Karlsruhe Institute of Technology

Energy

The Future Energy System Is Developed by KIT

About 1500 researchers of KIT are working on a reliable, secure, and sustainable energy system for future climate-neutral society. At one of the biggest energy research centers in Europe, they tackle a project that is of fundamental importance to the existence and further development of our society: The transformation of our energy system.

Interdisciplinary work within research and engineering projects is dedicated to physical and virtual infrastructures, new technologies, and to extending basic knowledge on all energy sources needed by our industry, households, services, and mobility.

Research topics, of course, cover renewable energy sources, energy efficiency, and energy storage systems as well as the setup and operation of the corresponding grids and energy-related aspects of electric mobility. Moreover, KIT is a leading actor in energy systems analysis, simulation, and technology assessment

Post Lithium Storage

One of the clusters funded under the current excellence strategy is post lithium storage. Successful implementation of the energy transition requires new materials and technologies for the storage of electric energy. The “Energy Storage beyond Lithium” initiative of KIT and Ulm University pursues a multidisciplinary approach with electrochemists, material scientists, theoretical modelists, and engineers being involved.

The central objective of the planned research cluster is to develop fundamental understanding of electrochemical energy storage in novel systems, to combine fundamental material properties with critical performance parameters, and to establish the basis for practical application of post-lithium technologies.

Aerial view of the energy lab
View from above: The Elab plant network

Energy Lab 2.0

Testing the Future Energy System

To establish an energy system free from fossil energy sources, power grids have to be adapted to new types of decentralized and fluctuating energy production from renewable energy sources and to new requirements associated with fluctuating energy consumption by electric mobility or air-conditioning technology. At KIT, the different components, technologies, and concepts for the future energy system are tested. Energy Lab 2.0 studies smart interconnection of power producers, storage systems, and consumers and various methods of power generation and develops secure information and data grids or methods for grid stabilization. Energy Lab 2.0 also conducts fundamental research into experimental future technologies, such as power transport by superconductors. Energy Lab 2.0 additionally integrates a bioeconomy unit of the future smart energy system, the bioliq pilot plant that converts residual biomass into synthesis gas and fuels.

Green Light for Hydrogen Economy

Technologies based on hydrogen production with regenerative power are deemed a potential solution of many challenges associated with the transformation to a climate-neutral society. Further synthesis steps of this process chain known as Power-to-X are used to convert hydrogen into synthetic methane that is then applied to store large amounts of renewable energy and distribute them via the natural gas grid. Moreover, hydrogen can be applied to produce fuels enabling mobility without additional greenhouse gas emissions based on conventional drive technologies.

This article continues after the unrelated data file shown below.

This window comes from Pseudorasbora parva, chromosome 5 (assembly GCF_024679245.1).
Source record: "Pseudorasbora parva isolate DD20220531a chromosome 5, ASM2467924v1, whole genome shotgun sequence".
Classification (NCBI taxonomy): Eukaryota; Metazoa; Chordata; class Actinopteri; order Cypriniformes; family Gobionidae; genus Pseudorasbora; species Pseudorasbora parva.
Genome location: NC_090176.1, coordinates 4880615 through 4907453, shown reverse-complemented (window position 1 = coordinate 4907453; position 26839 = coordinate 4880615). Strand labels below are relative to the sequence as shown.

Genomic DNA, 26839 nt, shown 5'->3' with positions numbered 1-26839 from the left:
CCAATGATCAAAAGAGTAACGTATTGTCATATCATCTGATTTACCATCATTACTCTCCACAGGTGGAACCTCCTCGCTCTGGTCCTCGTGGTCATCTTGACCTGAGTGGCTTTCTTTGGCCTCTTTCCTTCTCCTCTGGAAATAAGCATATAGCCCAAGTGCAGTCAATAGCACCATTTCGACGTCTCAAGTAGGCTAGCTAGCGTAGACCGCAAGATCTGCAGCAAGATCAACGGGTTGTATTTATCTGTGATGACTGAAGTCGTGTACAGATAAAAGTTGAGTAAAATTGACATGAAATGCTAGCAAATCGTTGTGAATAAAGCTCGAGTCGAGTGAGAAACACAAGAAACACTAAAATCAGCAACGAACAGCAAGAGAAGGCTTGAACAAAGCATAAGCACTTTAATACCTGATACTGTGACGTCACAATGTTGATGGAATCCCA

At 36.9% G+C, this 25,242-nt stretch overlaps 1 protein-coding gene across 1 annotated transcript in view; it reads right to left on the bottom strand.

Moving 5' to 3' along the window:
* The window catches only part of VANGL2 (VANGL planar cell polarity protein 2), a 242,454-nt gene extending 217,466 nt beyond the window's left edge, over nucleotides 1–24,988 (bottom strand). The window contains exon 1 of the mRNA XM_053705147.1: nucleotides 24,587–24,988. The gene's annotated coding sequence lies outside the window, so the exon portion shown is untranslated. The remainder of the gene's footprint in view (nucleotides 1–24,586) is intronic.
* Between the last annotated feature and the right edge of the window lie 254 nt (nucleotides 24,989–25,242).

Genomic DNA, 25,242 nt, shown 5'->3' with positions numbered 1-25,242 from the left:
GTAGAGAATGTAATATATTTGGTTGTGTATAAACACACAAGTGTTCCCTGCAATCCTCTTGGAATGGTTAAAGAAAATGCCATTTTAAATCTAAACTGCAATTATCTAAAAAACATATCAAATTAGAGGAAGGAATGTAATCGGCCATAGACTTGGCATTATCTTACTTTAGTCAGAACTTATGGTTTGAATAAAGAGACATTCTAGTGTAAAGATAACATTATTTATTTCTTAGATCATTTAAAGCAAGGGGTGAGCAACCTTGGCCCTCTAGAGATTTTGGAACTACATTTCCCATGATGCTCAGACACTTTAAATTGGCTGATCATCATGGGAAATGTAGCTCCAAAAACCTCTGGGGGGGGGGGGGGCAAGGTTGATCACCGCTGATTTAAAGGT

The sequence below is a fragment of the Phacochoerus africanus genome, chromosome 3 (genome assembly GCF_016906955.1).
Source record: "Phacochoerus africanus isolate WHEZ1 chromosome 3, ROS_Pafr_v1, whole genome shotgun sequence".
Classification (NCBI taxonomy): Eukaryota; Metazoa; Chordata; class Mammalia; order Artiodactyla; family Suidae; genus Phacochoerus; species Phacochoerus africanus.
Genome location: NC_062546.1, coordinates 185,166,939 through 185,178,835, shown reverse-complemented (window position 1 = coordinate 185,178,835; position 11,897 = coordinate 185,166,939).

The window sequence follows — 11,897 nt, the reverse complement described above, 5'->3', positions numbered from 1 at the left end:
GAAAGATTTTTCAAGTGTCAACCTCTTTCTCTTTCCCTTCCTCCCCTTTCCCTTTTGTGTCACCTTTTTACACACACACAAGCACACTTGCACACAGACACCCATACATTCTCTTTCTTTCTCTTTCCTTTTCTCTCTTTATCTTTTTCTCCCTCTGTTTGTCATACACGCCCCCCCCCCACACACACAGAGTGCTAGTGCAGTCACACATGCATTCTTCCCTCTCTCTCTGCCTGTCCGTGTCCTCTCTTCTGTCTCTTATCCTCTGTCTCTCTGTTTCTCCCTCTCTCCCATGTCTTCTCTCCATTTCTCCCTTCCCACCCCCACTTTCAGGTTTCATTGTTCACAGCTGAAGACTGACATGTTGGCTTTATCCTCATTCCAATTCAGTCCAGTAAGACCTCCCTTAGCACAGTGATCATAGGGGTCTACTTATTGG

KIT’s energy research activities at Energy Lab 2.0 cover practical tests of such approaches. In integrated process chains, different power-to-gas or power-to-liquid approaches are tested, including a power-to-fuel system for the production of kerosene from ambient air and regenerative power.

Battery research at KIT KIT
With CELEST, one of the most ambitious research platforms worldwide has started work in the field of electrochemical energy storage.

CELEST Research Platform

New Benchmarks in Energy Storage Research

To replace fossil fuels, technologies for the storage of regeneratively produced energy are required. KIT, Ulm University, and the Center for Solar Energy and Hydrogen Research Baden-Württemberg (ZSW) jointly operate the Center for Electrochemical Energy Storage Ulm-Karlsruhe (CELEST), one of the biggest research platforms worldwide with 45 working groups from 29 institutes. CELEST pursues three research lines: Lithium-ion technology, energy storage beyond lithium, and alternative technologies for electrochemical energy storage and conversion. The POLiS (Post Lithium Storage) Cluster of Excellence acquired in the excellence strategy competition launched by the federation and the states also is part of CELEST. It develops new promising storage systems, such as the sodium battery and magnesium battery. Research into charge carriers also covers calcium, aluminum, and chloride.

KIT
A solar field on KIT’s Campus North.

KeraSolar

Producing Tomorrow’s Solar Cell

Future energy supply is to be flexible, decentralized, and inexpensive. Non-toxic solar cells that are produced easily, inexpensively, and with a low consumption of energy and that are highly efficient in operation would be ideal. In this way, nearly any surface, from the house wall to the car chassis, could be used for energy production.

Within the KeraSolar research project, scientists of KIT and Carl Zeiss Foundation develop a new material concept for solar cells that is to turn this vision of omnipresent photovoltaics into reality. For this purpose, advantages of different solar cell technologies, such as printability of organic solar cells and long-term stability of crystalline solar cells are combined. Chemists, physicists, materials researchers, electrical engineers, and process engineers of the Material Research Center for Energy Systems (MZE) study robust materials, from the molecule to the component, for these cells.